Stephanie Greunke is a registered dietitian with a master’s degree in nutrition who specializes in women’s health. She is a certified personal trainer and prenatal and postnatal corrective exercise specialist. Stephanie guides and supports women locally and globally through her web-based private practice.
The information included in this post is for educational purposes only. It is not intended nor implied to be a substitute for professional medical advice. Always consult your healthcare provider to determine the appropriateness of the information for your own situation, or if you have any questions regarding conception, pregnancy, or your prenatal treatment plan.
In this post, we will consider two more reasons for potentially postponing.
- You’re feeling completely overwhelmed with the many demands of motherhood
- You’re breastfeeding, and even with the tips outlined here, here, and here, you believe you have milk supply issues while following a Whole30.
A successful Whole30 has a lot to do with the right timing. If you’re barely making it through the day, conscious meal planning, prep, and label reading may be too much for you right now. Just like we suggest you think twice about doing a Whole30 through the holiday season due to lack of awareness and stress, doing a Whole30 during this very demanding season of your life may not be the best idea. You can still choose to eat healthy, whole foods most of the time, but putting strict limits on your food choices right now is often unnecessary.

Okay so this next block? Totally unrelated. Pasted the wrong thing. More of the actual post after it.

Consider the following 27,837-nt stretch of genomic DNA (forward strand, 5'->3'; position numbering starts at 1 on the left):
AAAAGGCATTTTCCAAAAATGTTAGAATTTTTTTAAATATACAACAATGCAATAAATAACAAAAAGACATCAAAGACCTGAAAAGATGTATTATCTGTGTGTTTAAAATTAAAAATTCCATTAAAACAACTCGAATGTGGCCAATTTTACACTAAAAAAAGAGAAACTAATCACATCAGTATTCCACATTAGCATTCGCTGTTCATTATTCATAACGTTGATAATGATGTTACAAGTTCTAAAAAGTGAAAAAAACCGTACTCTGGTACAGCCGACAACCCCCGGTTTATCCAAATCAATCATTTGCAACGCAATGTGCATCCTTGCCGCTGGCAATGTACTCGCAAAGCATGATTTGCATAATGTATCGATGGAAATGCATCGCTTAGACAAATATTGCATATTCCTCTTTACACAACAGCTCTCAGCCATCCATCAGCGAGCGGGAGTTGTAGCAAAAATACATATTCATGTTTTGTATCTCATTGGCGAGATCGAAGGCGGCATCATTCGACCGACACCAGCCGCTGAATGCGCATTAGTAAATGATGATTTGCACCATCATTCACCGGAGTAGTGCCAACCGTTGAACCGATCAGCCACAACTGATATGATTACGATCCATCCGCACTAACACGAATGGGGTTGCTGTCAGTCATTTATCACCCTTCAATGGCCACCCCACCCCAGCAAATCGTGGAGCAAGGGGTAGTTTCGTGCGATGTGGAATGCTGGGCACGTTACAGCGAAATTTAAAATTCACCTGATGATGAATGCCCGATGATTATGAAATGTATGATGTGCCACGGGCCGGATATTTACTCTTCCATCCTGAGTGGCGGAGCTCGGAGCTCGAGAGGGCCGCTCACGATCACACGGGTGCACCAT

Instead of focusing on creating perfectly Whole30 meals, spend your time making double batches of meals your entire family enjoys (leftovers are your best friend right now) or enjoy freezer meals you’ve made ahead of time. Don’t hesitate to ask your community for support by having them bring you meals, consider purchasing pre-made meals to supplement your meal prep, and/or have your partner do a Chipotle salad run. Do what you need to do to maintain a healthy diet without sacrificing your mental health or rest.
Milk Supply Issues
If you’ve noticed a drop in your milk supply (while on your Whole30) that hasn’t improved with the help of an IBCLC or the tips we’ve outlined in past blog posts, then nursing > Whole30. Although we all can agree that providing your body with healthy whole foods through a Whole30 is a fantastic thing for the quality of your milk, some moms find that even with all the tools/tricks we’ve outlined, their quantity of milk is reduced while on a Whole30.
However, know that this isn’t the case for every nursing mama. In fact, in a 2014 survey of 600 women who started the Whole30 while nursing, 90% said that their milk supply either remained stable or increased during the Whole30. We want to continually encourage nursing mamas to do what they need to in order to keep their nursing relationship strong. Breast milk is such a gift to your little one, so if your lactation consultant and the tools/tricks we’ve outlined don’t get your milk supply back on track, please enjoy your morning oatmeal guilt-free.
As mentioned in Part 1 and the points above, these four factors may make completing a Whole30 less appropriate for you during postpartum or at certain times during your postpartum; however, use your best judgment and the approval of your provider to figure out when/if it’s the best option for you. You can always cut your Whole30 short and start it at a later date if something pops up. The important thing is that you do what you need to do during the rough times to keep yourself and your baby healthy. Be open to the fact that this may look like something other than the Whole30.
Our Whole Mamas community supports your decision to Whole30 or to not Whole30 during your pregnancy and postpartum. If you’re looking for unlimited access to rockstar mamas like you, a registered dietitian trained in prenatal/postnatal health, and tons of helpful resources, consider joining our pregnancy program today!